- The Washington Times - Sunday, March 24, 2002

LIMA, Peru President Bush yesterday promised to triple anti-drug aid to Peru but warned that the new funds won't be effective unless Americans stop using the cocaine and heroin that originate in this impoverished Andean nation.
"As demand for drugs goes down, it'll take the pressure off of our friends in Peru," Mr. Bush said at a joint press conference with Peruvian President Alejandro Toledo. "So we've got a double obligation, it seems like to me."
The president said the first part of this obligation is to increase anti-drug aid dramatically to $195 million a year.
"But I want to remind our Peruvian friends that we've got to do a better job at home of convincing Americans to stop using drugs," Mr. Bush said.
Mr. Toledo acknowledged selfish reasons for wanting to eradicate the drug trade.
"I want to be very open, and I apologize to my friend President Bush now," he said in the ornate Presidential Palace. "We are not fighting against drug trafficking in order to satisfy the United States or Europe. Drug trafficking, in partnership with terrorism, is an issue of national security."
"On Wednesday, they killed nine people nine of our brothers and sisters and there were 30 people wounded," he said, referring to this week's deadly bombing near the U.S. Embassy. "We are not going to let this stand."
Mr. Bush's visit to Peru and other Latin American nations was derided by Democrats yesterday as a craven grab for Hispanic votes in the United States.
The Democratic Party devoted its weekly radio address to ridiculing Mr. Bush's four-day trip, which concludes today in El Salvador.
"The president's trip this weekend to Latin America is part of an orchestrated strategy to curry favor with Latino voters in the United States," said Antonio Villaraigosa, speaker emeritus of the California State Assembly.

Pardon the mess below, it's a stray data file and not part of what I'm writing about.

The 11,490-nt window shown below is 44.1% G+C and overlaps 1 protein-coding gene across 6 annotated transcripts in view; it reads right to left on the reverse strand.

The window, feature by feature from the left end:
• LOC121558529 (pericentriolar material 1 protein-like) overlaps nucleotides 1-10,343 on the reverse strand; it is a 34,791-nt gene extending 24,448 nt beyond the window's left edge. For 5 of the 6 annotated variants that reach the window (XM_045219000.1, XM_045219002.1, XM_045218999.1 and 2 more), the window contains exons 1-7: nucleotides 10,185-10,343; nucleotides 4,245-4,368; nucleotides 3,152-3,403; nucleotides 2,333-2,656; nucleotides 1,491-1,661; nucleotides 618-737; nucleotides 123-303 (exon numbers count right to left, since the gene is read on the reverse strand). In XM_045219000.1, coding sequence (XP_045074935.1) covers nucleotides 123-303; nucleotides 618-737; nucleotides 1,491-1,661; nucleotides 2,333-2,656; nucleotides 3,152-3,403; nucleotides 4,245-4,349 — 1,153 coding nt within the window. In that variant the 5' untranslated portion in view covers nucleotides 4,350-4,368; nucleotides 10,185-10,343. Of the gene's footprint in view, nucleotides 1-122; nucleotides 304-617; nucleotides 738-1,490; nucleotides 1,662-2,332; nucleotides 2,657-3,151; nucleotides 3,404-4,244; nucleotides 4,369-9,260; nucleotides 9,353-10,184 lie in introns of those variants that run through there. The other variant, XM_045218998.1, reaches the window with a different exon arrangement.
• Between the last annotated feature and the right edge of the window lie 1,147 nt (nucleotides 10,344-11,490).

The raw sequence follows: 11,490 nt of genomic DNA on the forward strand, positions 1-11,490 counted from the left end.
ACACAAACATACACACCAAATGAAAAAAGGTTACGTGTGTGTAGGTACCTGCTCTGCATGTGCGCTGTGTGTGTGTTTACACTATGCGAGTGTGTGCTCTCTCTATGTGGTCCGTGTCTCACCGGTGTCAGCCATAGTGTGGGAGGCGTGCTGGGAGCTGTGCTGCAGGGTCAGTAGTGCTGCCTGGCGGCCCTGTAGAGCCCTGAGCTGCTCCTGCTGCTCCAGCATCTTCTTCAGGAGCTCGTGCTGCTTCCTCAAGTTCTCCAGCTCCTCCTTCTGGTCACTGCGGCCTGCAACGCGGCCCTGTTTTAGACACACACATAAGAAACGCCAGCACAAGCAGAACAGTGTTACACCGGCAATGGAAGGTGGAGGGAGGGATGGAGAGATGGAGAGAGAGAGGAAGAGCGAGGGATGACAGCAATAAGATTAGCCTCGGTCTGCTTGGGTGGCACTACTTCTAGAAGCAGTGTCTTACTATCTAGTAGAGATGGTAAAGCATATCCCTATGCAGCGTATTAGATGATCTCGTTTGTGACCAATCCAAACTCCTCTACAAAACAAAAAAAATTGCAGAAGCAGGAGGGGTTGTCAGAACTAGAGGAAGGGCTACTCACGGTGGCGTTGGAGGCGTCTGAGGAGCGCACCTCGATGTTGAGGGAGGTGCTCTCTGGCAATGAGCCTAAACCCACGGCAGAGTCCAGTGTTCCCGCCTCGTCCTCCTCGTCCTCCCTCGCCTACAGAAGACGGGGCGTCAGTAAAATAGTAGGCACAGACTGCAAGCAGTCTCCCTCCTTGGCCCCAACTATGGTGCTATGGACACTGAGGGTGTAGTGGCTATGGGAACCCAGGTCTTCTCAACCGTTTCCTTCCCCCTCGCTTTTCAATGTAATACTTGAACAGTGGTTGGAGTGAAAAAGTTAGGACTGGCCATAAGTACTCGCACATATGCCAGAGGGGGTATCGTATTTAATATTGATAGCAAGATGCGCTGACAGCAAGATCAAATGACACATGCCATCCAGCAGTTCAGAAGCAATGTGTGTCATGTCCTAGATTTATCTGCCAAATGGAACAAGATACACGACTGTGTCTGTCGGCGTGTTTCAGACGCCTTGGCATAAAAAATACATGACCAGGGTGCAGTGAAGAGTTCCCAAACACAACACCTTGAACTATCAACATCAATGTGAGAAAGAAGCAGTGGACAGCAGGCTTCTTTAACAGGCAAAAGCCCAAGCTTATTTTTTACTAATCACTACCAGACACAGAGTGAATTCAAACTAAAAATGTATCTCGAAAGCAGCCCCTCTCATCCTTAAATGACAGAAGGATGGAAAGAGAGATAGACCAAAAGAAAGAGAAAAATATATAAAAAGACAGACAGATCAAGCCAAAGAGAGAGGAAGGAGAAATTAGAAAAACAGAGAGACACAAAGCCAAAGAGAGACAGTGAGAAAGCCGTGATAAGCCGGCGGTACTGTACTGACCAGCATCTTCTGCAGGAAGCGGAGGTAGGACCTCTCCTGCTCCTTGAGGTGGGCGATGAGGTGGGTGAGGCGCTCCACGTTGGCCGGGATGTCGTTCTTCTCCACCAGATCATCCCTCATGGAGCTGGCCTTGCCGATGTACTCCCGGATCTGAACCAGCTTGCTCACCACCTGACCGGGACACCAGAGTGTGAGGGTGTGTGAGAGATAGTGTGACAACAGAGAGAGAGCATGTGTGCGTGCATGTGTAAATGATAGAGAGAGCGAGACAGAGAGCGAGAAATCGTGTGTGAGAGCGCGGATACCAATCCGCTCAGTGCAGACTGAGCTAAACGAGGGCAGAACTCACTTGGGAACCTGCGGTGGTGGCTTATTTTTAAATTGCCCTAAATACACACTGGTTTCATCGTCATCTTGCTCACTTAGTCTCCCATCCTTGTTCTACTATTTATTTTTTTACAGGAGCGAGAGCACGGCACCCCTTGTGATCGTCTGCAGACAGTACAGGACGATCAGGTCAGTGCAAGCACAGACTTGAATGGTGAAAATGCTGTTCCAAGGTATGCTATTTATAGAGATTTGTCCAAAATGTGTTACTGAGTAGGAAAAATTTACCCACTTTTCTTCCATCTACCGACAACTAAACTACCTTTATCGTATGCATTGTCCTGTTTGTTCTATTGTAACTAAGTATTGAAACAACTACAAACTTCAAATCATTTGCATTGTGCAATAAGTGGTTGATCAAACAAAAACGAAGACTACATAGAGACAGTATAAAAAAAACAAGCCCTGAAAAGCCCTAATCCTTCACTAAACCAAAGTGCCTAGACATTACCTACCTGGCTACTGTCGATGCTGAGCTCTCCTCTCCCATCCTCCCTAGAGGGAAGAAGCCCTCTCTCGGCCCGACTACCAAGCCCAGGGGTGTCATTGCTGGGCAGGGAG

"But our community knows the difference between rhetoric and results," he added. "They know the difference between pandering and producing."
The comments were broadcast in the United States as police in Peru fired tear gas at anti-American demonstrators just hours before Mr. Bush arrived from Mexico.
"Bush, murderer, get out of Peru," the protestors shouted as they scattered amid the acrid smoke. One wore a T-shirt bearing the image of leftist revolutionary Ernesto "Che" Guevara.
"Down with Yankee imperialism," others chanted. "We don't want to be a North American colony."
The president's visit came three days after a car bomb exploded outside the U.S. Embassy, killing nine Peruvians. Mr. Bush said he would not let "two-bit terrorists" stop him from becoming the first president to visit Lima, where the bombing was blamed on Shining Path communist guerillas.
"Peruvians have been reminded again this week of the terrible human toll of terror," Mr. Bush said. "On behalf of the people of the United States, I express our deep sympathy for the victims of the recent bombing and our deep sympathy for their loved ones."
"President Toledo and I share a common perspective on terrorism: We must stop it," he added. "Since September the 11th, Peru has taken the lead in rallying our hemisphere to take strong action against this common threat."